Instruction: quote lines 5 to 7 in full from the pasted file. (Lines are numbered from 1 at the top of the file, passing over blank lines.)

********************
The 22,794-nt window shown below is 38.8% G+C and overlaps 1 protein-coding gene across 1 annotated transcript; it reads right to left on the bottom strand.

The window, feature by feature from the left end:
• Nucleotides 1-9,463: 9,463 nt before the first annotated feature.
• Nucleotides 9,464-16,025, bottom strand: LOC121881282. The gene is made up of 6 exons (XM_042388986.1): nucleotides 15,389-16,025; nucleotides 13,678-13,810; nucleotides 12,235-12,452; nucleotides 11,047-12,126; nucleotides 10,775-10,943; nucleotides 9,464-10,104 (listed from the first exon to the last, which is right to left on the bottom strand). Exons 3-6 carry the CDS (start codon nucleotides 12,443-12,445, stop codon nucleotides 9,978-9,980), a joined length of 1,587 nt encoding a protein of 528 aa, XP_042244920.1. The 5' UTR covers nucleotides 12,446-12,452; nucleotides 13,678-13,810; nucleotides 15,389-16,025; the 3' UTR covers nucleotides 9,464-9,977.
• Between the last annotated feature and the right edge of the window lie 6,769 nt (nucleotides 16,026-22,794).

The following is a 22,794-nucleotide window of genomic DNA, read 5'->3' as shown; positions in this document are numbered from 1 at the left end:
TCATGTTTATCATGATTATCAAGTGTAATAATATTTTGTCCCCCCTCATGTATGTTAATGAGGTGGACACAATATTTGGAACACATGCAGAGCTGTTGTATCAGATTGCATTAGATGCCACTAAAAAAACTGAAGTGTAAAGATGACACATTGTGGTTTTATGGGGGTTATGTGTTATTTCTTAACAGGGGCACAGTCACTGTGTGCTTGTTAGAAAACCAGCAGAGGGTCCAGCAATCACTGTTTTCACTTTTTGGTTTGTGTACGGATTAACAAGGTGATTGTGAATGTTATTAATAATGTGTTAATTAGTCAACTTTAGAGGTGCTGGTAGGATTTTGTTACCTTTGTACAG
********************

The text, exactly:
• Between the last annotated feature and the right edge of the window lie 6,769 nt (nucleotides 16,026-22,794).

The following is a 22,794-nucleotide window of genomic DNA, read 5'->3' as shown; positions in this document are numbered from 1 at the left end:
TCATGTTTATCATGATTATCAAGTGTAATAATATTTTGTCCCCCCTCATGTATGTTAATGAGGTGGACACAATATTTGGAACACATGCAGAGCTGTTGTATCAGATTGCATTAGATGCCACTAAAAAAACTGAAGTGTAAAGATGACACATTGTGGTTTTATGGGGGTTATGTGTTATTTCTTAACAGGGGCACAGTCACTGTGTGCTTGTTAGAAAACCAGCAGAGGGTCCAGCAATCACTGTTTTCACTTTTTGGTTTGTGTACGGATTAACAAGGTGATTGTGAATGTTATTAATAATGTGTTAATTAGTCAACTTTAGAGGTGCTGGTAGGATTTTGTTACCTTTGTACAG